Treatments can include changing the jewelry material, opting for smaller sizes, or taking the jewelry out.

When Can I Change My Mid Helix Piercing?

Most piercing technicians and health care providers suggest waiting until your piercing is fully healed before changing jewelry. Those who want to change out jewelry sooner than the six to nine-month window should wait at least a month or two.

Remember, if you swap out jewelry before the piercing hole heals, you run the risk of damaging it.

How to Clean Mid Helix Piercing?

The best way to prevent complications is to perform the right aftercare. This involves cleaning your piercing at least twice a day.

Your piercer may give you a saline solution, or, you can make your own at home by dissolving ¼ teaspoon of sea salt into 1 cup of warm water.

  1. To clean the piercing, you’ll soak something like a cotton ball in the saltwater solution.
  2. Then, you’ll apply it to the front and the back of the piercing to saturate the area. If needed, you can use a dampened cotton swab to gently brush away any crust.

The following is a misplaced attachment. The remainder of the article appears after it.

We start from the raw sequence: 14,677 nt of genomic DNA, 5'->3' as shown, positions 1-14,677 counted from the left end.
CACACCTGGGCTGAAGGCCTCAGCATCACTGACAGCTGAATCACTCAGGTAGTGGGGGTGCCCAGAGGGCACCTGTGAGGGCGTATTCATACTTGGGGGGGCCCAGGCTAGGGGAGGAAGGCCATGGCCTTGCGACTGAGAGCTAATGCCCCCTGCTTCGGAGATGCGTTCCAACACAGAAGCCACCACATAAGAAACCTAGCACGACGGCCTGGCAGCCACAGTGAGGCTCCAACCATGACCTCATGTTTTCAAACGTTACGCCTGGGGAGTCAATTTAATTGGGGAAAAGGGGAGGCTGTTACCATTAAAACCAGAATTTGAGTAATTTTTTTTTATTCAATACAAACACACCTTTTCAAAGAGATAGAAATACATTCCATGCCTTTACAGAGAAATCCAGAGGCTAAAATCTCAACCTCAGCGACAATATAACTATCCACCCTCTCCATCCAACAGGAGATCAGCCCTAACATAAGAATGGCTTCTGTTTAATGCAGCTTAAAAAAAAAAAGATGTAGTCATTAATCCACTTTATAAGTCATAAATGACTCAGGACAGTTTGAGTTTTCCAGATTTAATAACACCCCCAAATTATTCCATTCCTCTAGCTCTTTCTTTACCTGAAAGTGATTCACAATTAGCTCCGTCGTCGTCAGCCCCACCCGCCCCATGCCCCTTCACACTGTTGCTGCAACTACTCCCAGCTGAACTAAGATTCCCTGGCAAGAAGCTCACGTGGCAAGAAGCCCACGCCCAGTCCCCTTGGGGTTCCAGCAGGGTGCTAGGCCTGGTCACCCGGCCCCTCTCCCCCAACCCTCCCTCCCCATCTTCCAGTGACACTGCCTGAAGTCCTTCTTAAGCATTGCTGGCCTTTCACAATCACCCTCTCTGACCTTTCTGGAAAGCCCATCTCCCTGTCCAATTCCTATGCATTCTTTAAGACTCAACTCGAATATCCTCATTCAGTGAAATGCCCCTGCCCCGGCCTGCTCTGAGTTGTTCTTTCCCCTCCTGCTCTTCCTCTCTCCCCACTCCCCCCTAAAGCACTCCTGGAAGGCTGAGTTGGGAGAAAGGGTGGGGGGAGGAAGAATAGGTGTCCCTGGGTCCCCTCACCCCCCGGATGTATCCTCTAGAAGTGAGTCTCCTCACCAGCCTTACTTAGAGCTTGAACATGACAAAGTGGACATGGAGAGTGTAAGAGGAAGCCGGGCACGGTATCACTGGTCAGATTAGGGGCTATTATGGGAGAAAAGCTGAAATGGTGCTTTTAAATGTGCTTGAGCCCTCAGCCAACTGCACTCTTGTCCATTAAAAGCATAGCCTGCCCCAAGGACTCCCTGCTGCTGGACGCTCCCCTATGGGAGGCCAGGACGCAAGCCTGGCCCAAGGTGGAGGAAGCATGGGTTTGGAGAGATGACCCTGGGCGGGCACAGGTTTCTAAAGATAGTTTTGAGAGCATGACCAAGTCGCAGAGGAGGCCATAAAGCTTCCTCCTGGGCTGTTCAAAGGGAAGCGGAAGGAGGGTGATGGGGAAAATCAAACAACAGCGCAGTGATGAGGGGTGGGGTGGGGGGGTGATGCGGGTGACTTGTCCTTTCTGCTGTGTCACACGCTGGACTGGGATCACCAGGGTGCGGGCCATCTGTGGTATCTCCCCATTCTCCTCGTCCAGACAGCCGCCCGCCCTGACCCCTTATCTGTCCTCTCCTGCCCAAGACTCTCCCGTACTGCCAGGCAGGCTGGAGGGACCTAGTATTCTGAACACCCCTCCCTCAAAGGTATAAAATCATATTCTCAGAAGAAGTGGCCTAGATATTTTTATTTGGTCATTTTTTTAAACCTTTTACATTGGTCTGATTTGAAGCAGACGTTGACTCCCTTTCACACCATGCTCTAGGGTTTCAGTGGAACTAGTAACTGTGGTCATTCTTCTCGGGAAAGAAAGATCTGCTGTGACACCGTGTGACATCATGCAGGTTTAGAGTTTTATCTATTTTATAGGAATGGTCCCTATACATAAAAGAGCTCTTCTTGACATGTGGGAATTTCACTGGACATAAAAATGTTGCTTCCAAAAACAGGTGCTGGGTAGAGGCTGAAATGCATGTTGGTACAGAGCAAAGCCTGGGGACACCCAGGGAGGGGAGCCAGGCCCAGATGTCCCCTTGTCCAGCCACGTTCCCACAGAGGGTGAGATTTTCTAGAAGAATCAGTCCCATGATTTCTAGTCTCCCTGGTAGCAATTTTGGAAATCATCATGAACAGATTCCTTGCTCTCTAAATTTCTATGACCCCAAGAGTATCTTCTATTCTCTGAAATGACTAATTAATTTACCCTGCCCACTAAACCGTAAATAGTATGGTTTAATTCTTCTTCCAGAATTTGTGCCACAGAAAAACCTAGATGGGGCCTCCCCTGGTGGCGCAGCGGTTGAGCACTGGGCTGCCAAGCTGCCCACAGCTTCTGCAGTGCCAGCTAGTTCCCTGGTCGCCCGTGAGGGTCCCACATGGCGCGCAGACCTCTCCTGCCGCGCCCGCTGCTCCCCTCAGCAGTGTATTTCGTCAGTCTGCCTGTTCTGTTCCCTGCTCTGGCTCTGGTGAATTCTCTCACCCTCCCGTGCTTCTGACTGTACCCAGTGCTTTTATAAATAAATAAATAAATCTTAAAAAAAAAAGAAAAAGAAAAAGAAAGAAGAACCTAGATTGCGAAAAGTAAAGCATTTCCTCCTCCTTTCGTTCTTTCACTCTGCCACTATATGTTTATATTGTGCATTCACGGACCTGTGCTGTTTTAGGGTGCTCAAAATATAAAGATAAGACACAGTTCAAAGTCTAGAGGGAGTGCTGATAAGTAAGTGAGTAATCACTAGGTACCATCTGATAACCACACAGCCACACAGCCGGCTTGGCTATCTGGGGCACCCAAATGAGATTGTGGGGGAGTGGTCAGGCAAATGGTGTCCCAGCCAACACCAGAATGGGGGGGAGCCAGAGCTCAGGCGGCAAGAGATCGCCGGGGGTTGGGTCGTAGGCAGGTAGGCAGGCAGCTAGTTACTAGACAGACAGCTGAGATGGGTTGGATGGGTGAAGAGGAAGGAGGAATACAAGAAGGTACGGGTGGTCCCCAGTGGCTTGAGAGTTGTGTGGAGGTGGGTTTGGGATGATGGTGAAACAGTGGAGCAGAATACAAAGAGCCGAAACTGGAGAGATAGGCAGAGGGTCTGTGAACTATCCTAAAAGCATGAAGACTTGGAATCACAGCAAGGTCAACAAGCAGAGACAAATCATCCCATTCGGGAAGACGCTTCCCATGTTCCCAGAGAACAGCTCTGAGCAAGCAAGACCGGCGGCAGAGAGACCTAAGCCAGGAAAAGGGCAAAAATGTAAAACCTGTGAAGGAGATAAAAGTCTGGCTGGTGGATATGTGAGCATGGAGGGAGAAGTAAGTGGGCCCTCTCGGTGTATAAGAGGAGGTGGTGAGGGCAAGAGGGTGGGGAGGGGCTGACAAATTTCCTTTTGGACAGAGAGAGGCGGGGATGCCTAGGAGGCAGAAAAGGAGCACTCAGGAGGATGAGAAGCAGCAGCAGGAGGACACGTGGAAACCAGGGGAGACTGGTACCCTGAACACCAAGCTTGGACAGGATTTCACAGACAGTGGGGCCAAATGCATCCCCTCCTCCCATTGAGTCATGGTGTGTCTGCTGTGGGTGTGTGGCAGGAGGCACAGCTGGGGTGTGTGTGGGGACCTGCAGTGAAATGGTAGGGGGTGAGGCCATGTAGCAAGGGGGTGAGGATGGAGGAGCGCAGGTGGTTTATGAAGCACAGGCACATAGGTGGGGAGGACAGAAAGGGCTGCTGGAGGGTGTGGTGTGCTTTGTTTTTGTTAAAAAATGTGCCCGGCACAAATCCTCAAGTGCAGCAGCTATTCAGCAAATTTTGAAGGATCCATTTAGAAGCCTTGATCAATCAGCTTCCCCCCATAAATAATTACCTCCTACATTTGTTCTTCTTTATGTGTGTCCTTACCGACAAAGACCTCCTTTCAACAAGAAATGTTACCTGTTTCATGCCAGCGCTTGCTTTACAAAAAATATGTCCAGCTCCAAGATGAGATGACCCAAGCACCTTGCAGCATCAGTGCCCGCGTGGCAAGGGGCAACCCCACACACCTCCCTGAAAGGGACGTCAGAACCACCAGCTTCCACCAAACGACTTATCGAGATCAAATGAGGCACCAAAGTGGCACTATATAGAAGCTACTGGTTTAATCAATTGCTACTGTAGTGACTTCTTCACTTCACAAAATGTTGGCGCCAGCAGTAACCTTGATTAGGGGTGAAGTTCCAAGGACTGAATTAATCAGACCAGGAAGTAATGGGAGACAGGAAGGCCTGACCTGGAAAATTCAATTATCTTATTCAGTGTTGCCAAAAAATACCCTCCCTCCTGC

3. Pat the area dry using a paper towel or low-ply cloth that won’t snag.

To help your piercing heal more quickly, soak the area at least twice daily with your solution. Depending on the location of your piercing, this may be difficult, but you can use a large bowl or soak a cotton swab in the saline solution and place it on the piercing site. If you have any questions about this process, your piercer can help.

Mid Helix Piercing Care

  • Use a homemade saline solution or an antibacterial cleanser approved by your piercer each day.
  • Use safe metals like 14K gold and implant-grade titanium that you aren’t allergic to.
  • Avoid touching and playing with your piercing jewelry.
  • Allow it to fully heal before changing the jewelry.
  • Avoid sleeping on the ear you had pierced.
  • Avoid contact with scented soaps, perfumes, chemicals, and other chemicals.
  • Wash your hands with antibacterial soap when you do clean or touch the piercing and jewelry.

You should ensure you get pierced by someone experienced and reliable who utilizes the right cleaning and sterilization procedures. You’ll also need to choose high-quality jewelry that you aren’t allergic to. After you get your piercing, be sure to follow all instructions from your piercer.

Read More